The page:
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Don Briere, owner of Weeds Glass and Gifts, organizes marijuana edibles at one his cannabis dispensaries in Vancouver in February, 2017.Rafal Gerszak

British Columbia is expecting legalized cannabis to bring in $75-million a year to the province in taxes, with legal sales estimated to be worth a billion dollars.

This week's provincial budget estimates that once the drug is legalized later this year, the province will take in $50-million in the current fiscal year and $75-million in 2019-2020, the first full fiscal year under legalization.

That represents the province's 75 per cent share of a federal excise tax, which Ottawa has said will be $1 per gram, or 10 per cent of larger purchases, whichever is higher. While that translates to about $1-billion in sales in the province, B.C.'s Finance Minister says it could be higher.

"We went with a very conservative number of what we expect the sales to be," Finance Minister Carole James told reporters on Wednesday in Victoria. "This is just the federal money, we put no provincial PST or any of those resources in there. There are costs in the budget that will offset most of those resources that are coming in, so we will not be making money in the first couple of years."

New Brunswick, the only other province to announce its revenue plans for legal sales, estimated in its budget tabled in January that it will get about $6-million in gross revenue this fiscal year from taxes on the drug and another $1.2-million in gross revenue from the public corporation in charge of retail. Quebec's Finance Minister told reporters last December that he estimates his province could receive $60-million from the excise tax.

B.C.'s budget provided no clarity on how much it will cost the province to set up its own licensing and enforcement regime for a new private-public network of standalone marijuana outlets. A representative for the Liquor Distribution Branch, which will be in charge of supplying wholesale cannabis products to the legal system, did say that a new $57-million warehouse in Delta, B.C., will be for alcohol only, and a new separate site to store cannabis will have to be built.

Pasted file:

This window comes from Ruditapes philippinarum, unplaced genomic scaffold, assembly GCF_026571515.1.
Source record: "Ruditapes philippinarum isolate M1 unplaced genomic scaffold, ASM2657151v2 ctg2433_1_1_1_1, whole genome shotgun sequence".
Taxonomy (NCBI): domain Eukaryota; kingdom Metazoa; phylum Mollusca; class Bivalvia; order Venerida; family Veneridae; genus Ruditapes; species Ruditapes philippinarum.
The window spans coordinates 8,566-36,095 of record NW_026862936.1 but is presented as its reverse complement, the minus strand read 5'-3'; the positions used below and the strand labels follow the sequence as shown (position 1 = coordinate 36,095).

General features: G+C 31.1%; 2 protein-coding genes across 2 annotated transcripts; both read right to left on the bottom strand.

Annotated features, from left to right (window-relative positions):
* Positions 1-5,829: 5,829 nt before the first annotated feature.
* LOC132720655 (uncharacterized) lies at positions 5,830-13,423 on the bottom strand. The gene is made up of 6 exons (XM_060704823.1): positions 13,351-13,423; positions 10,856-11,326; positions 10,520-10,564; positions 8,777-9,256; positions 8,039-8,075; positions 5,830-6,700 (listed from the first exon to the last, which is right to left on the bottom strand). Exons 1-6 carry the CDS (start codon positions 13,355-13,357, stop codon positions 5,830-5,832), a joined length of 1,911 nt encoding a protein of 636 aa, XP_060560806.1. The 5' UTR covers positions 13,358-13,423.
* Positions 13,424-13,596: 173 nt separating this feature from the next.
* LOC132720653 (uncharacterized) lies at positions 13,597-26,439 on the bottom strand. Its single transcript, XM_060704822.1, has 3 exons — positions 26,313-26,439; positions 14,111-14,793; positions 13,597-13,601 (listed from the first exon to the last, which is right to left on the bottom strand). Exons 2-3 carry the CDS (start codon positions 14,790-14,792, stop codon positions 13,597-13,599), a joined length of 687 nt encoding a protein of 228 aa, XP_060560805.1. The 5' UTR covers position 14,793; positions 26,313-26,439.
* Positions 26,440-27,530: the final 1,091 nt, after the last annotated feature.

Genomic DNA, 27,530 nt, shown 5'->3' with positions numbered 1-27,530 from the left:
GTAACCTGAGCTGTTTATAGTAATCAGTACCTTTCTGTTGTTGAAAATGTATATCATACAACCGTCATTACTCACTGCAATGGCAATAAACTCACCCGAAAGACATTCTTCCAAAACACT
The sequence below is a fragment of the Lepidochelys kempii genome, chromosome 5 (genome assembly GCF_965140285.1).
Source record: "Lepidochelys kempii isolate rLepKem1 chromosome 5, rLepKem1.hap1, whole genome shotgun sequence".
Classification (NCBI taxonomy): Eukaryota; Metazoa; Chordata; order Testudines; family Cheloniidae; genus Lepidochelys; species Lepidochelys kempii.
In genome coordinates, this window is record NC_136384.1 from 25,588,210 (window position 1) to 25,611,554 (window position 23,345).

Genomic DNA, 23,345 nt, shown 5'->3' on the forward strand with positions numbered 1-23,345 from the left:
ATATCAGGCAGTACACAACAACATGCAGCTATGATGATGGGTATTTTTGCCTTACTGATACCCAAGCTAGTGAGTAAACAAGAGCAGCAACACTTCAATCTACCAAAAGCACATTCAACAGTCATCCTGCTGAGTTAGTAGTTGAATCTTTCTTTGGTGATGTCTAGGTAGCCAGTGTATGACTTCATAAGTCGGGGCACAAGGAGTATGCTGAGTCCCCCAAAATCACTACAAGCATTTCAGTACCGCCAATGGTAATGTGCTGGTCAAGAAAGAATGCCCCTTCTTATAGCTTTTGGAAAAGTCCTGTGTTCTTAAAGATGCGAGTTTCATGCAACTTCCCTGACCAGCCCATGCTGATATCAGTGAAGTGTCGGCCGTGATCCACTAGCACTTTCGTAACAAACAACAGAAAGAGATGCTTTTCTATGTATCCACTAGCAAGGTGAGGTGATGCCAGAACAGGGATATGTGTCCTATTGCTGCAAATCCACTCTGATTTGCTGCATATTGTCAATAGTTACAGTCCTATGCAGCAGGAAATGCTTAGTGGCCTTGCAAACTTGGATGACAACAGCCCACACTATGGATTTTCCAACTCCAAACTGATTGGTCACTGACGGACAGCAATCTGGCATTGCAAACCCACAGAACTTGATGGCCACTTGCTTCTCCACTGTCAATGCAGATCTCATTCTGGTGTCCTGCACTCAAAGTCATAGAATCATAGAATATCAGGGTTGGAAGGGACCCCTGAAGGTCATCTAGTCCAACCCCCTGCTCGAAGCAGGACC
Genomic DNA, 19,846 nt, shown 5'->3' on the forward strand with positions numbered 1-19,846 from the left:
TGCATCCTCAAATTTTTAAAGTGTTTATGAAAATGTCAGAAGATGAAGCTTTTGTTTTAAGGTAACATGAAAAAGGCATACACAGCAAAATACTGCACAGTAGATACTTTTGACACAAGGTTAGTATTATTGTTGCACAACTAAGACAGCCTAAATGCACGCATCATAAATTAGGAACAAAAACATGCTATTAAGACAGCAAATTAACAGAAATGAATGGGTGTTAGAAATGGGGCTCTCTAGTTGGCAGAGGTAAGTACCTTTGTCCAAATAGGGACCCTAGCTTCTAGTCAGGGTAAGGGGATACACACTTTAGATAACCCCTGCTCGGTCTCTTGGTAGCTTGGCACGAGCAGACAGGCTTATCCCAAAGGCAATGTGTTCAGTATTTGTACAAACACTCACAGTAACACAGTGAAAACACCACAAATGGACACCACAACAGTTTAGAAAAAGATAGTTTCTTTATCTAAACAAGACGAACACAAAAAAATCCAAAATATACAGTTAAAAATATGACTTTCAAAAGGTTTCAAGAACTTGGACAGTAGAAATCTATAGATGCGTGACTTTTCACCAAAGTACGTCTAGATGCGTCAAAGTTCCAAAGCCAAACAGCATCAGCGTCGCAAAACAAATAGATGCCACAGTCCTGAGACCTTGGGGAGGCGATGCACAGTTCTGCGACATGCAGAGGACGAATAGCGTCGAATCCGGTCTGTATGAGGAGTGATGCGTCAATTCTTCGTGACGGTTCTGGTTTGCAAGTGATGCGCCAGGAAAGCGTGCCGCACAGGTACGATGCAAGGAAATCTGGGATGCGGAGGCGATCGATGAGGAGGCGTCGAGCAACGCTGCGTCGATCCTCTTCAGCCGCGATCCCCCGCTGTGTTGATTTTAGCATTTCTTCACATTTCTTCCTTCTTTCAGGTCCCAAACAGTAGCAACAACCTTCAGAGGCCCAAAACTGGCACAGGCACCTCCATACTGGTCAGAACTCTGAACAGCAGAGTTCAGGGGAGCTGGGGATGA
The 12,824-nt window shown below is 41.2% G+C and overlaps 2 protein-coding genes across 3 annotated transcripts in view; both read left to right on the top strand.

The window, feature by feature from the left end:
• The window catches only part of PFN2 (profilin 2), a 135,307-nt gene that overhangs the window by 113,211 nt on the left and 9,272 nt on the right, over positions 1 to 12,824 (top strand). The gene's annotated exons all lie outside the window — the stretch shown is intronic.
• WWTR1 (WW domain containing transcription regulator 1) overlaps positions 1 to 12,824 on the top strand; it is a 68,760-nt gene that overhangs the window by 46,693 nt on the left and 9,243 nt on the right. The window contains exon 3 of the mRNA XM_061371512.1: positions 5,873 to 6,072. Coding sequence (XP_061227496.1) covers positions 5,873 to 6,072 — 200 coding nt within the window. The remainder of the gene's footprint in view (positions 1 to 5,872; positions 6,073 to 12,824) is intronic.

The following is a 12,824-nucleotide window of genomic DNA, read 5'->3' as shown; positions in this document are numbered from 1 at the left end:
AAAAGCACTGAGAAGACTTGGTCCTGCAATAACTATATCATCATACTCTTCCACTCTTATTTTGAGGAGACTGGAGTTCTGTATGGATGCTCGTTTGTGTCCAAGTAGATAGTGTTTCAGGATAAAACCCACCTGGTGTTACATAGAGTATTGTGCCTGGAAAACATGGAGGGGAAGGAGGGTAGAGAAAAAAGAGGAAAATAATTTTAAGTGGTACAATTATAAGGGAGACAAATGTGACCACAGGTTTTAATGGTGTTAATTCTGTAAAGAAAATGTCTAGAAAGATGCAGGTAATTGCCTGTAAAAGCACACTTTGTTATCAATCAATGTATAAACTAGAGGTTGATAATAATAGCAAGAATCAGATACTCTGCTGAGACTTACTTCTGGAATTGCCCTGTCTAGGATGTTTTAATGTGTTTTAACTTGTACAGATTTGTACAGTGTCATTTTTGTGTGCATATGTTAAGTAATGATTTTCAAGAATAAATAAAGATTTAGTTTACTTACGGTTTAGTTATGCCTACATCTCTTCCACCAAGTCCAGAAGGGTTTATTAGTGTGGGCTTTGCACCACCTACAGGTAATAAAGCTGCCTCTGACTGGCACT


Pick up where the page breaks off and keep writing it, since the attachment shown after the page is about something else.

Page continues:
In its supplementary budget document, the agency said too much is still unknown to quantify all these costs.

Neil Boyd, head of Simon Fraser University's criminology school and a scholar of prohibition, said the province's estimate seems about right, if not a little bit high, based on about 12 to 15 per cent of its 4.6 million inhabitants spending hundreds of dollars a year on legal cannabis products.

"To say that it's going to be a third of liquor sales, in some ways that surprises me, but it's not completely out of line," said Prof. Boyd, who added about $3-billion worth of alcohol is sold each year in the province.

The biggest challenge of the new regime will be to displace existing infrastructure through which cannabis and edible products are illegally sold in physical stores and through the internet.

The government hopes that once the drug is officially legal, consumers will buy through government-regulated retailers, with law-enforcement authorities continuing to crack down on other outlets.

Statistics Canada estimates that the country's cannabis black market was worth as much as $6.2-billion in 2015. A recent study the agency released pegged the underground cannabis industry as moving about 697,500 kilograms of product that year. That dwarfs the 33,482 kilograms of dried flower and cannabis oil delivered last fiscal year by the federally regulated medical mail-order system, according to Health Canada.

Last December, the federal finance ministry estimated the excise tax alone will raise about $400-million a year initially. If the revenue turns out to be larger, Ottawa has agreed to cap its share at $100-million.

Meanwhile, most provinces are still negotiating with municipalities on how much of this tax money will be passed down to local governments in charge of regulating and policing this new sector at a local level.

In its submission to the federal Finance Minister last December, the Federation of Canadian Municipalities estimated it will cost a community of 500,000 people an extra $750,000 to $1.5-million each year in administration costs, for issues such as to zoning land for cannabis businesses, as well as another $3-million in policing.

Vancouver Councillor Kerry Jang, co-chair of B.C.'s provincial-municipal committee in charge of crafting the province's cannabis rules, said the province will soon meet with cities to discuss this revenue sharing.

Canada’s big-city mayors say they discussed sharing in the revenues from legalized cannabis in a Thursday meeting with Finance Minister Bill Morneau. Edmonton Mayor Don Iveson says cities shouldn’t be 'on the hook' for legalization’s costs.

The Canadian Press

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